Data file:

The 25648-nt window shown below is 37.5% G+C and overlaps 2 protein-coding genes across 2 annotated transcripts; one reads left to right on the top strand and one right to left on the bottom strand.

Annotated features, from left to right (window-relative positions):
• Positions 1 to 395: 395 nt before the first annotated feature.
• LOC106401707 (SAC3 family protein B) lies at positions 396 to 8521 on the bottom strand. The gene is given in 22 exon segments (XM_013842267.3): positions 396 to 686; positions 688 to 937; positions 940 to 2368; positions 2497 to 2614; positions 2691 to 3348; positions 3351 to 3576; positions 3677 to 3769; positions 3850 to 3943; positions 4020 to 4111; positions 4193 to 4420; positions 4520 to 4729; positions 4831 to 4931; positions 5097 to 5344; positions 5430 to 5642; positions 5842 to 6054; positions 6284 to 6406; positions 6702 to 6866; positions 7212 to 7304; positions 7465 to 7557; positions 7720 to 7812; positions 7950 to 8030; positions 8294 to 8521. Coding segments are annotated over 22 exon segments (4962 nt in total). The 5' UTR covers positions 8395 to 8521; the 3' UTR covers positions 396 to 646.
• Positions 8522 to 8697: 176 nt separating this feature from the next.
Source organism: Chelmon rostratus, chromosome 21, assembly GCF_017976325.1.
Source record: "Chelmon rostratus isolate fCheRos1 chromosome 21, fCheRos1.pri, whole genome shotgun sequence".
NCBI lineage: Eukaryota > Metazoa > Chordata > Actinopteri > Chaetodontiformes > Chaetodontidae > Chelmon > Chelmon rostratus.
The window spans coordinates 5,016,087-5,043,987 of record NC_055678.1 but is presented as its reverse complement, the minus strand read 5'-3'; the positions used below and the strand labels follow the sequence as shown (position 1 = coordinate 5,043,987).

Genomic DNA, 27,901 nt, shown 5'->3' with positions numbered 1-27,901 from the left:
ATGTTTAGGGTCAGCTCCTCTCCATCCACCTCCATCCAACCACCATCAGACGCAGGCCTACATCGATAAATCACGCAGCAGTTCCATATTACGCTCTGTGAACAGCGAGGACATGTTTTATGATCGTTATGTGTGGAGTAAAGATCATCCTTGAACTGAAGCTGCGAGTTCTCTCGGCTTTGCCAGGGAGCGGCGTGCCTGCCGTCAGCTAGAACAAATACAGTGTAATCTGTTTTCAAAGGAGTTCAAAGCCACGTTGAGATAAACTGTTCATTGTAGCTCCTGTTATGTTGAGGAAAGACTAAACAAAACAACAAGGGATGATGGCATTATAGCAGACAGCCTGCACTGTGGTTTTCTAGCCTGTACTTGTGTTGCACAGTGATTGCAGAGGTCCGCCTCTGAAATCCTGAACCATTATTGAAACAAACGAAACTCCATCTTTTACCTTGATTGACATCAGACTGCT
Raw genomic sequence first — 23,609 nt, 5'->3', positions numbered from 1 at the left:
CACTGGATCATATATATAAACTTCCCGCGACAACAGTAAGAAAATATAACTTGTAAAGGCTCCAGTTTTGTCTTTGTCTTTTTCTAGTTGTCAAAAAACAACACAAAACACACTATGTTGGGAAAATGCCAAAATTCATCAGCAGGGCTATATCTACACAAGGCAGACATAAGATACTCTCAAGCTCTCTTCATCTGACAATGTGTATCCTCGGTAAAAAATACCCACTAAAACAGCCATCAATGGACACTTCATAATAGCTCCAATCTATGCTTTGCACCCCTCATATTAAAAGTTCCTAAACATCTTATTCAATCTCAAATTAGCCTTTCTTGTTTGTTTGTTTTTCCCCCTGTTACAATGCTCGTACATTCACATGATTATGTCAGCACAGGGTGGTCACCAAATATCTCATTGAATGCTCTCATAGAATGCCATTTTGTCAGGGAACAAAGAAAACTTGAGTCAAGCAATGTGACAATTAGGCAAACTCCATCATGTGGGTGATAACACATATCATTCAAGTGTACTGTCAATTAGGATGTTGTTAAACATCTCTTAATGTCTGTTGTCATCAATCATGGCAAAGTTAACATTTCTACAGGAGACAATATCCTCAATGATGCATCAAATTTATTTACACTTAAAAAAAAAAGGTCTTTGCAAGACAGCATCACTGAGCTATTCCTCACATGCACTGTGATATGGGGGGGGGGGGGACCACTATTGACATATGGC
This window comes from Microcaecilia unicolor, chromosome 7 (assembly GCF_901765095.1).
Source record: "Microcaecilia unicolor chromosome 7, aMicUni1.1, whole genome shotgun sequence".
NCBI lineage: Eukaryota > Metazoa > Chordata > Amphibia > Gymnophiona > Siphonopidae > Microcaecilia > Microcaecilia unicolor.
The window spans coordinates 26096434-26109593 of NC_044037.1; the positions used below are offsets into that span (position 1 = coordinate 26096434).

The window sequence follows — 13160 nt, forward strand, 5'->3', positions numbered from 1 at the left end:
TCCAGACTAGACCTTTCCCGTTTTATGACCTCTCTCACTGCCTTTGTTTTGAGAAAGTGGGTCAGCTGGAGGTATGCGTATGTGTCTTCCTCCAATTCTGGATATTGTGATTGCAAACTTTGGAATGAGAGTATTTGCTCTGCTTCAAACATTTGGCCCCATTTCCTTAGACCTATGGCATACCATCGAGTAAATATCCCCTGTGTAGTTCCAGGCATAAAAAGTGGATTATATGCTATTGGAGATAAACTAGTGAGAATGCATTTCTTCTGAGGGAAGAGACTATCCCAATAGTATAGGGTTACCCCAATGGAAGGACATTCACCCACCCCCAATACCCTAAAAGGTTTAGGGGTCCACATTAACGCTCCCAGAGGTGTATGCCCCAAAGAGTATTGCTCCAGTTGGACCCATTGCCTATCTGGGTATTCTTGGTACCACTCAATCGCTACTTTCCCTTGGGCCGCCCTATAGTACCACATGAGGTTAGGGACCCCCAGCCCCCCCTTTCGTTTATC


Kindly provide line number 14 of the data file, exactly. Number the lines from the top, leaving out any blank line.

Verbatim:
This window comes from Microcaecilia unicolor, chromosome 7 (assembly GCF_901765095.1).